The awful question remains about how sane citizens can function in a country increasingly dominated by liberal madness, or even attempt to change it from the “transformations” perpetrated over the past eight years. A sea-change in the culture is unlikely in the short term, but a political change in our governing institutions is more possible, especially if such resulted in a vast diminution of executive power accompanied by an elimination of federal dictates on how Americans tend to their cultural affairs. In the meantime, don’t expect the liberal oligarchy to change, except perhaps for just a few here and there. In fact, if we hear liberals shout the words of Poe’s character in “The Tell-Tale Heart”: "Villains!" I shrieked, "dissemble no more! I admit the deed! -- tear up the planks! here, here! -- It is the beating of his hideous heart!" -- then we’ll know that the country is finally heading in the right direction.

One of the most fruitful observations about politics is that it flows downhill from culture, which launches a variety of speculations about how examining specific cultural products enables us better to understand current political developments. During a year dominated by flamboyant poseurs bombarding our fair land with catchphrases and sanity-challenged promises, it seems that the concept of “madness” has few competitors to guide us through this most unusual political jungle. After all, just what is one supposed to make of an unindicted felon, an infantile socialist, and a “high energy” master of non sequitur phrases and provocative policies, all competing for the highest office in the land? Isn’t this just a bit mad?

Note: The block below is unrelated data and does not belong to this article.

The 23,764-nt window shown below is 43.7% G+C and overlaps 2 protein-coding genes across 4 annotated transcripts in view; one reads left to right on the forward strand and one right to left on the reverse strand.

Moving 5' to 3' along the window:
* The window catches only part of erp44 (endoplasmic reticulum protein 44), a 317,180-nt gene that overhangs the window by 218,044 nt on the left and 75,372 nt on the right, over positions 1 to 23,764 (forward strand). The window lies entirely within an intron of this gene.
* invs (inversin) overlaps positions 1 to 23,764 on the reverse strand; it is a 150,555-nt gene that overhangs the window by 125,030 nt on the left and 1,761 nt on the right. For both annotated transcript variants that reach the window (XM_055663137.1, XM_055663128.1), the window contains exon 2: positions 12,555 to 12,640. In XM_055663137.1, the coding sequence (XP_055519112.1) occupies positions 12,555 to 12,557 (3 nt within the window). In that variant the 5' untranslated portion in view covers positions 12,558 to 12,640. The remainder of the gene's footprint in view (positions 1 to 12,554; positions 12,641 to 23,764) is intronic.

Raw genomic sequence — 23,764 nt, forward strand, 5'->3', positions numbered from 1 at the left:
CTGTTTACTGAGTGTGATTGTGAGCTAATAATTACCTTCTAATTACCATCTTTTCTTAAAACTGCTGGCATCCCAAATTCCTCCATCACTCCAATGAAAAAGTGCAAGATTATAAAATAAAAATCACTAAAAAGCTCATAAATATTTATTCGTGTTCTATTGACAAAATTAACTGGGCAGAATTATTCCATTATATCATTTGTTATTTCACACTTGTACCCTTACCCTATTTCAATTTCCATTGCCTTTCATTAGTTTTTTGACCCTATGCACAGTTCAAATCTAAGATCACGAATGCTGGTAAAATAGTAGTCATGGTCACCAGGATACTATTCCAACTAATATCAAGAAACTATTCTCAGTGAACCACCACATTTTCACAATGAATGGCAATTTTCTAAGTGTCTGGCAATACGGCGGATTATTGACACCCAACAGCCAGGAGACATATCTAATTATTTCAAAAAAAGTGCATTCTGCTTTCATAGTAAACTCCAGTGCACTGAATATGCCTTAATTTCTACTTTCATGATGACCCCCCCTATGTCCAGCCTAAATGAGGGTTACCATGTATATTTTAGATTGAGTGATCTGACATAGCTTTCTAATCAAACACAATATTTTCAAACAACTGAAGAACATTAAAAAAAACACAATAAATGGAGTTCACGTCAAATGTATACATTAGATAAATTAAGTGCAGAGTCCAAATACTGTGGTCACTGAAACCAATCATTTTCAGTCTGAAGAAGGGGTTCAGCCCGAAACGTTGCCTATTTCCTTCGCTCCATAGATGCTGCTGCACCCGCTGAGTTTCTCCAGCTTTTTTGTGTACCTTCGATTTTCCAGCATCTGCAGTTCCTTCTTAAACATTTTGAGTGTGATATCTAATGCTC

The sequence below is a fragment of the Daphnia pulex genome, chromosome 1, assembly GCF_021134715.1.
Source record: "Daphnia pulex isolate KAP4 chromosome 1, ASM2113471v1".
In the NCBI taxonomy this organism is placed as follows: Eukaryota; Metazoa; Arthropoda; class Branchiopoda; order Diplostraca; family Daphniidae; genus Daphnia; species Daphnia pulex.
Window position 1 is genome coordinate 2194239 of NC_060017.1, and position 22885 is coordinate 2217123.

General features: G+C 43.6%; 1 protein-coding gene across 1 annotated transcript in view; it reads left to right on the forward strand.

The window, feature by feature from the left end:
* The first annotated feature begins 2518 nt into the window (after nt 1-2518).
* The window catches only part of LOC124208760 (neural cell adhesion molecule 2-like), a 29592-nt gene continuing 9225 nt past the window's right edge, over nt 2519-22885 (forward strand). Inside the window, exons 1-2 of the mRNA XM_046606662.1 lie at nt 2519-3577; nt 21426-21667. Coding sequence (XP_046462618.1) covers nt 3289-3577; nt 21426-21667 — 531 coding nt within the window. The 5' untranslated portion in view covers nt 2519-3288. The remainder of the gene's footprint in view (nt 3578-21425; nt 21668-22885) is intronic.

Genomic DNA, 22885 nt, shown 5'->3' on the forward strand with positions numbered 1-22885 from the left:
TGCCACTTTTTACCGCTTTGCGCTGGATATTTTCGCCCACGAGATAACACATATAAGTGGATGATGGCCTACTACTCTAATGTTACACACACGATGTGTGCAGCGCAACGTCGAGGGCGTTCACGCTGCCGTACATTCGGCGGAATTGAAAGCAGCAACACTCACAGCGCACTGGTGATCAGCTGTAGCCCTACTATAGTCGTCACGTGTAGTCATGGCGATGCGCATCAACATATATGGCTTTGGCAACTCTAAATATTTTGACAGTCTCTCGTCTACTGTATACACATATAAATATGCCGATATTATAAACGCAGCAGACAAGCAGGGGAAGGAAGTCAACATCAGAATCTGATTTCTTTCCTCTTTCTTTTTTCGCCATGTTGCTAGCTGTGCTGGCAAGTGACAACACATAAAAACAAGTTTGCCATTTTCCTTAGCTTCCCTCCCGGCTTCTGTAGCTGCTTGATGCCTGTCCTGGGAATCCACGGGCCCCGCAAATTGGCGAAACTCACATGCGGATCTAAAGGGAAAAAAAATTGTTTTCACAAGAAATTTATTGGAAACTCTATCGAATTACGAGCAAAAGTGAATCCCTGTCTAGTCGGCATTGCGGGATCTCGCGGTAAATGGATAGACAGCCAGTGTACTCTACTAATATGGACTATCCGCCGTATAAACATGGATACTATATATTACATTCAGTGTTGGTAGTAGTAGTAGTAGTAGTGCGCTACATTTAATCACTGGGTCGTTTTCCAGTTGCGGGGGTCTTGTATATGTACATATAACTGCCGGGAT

Actually, it isn’t, at least not compared to other political events that reek of madness informed by totalitarian proclivities. Without doing a Clintonesque probing into the connotation of simple expressions, we still are compelled to ask about the meaning of the word “madness.” Here’s where culture comes into play, in this case with an essay by Charlotte Perkins Gilman titled “The Yellow Wallpaper”, which was based on an incident in her life and was published in 1892.

Written in the first person, the protagonist chronicles her experiences while she is forcibly confined to a room with walls covered by hideous yellow wallpaper that not only “smells” yellow, but is embossed with convoluted patterns: “It is dull enough to confuse the eye in following, pronounced enough to constantly irritate and provoke study, and when you follow the lame uncertain curves for a little distance they suddenly commit suicide -- plunge off at outrageous angles, destroy themselves in unheard of contradictions.” The yellow wallpaper gradually seizes control of her mind -- “It dwells in my mind so!” -- causing her to believe that it “looks to me as if it KNEW what a vicious influence it had!”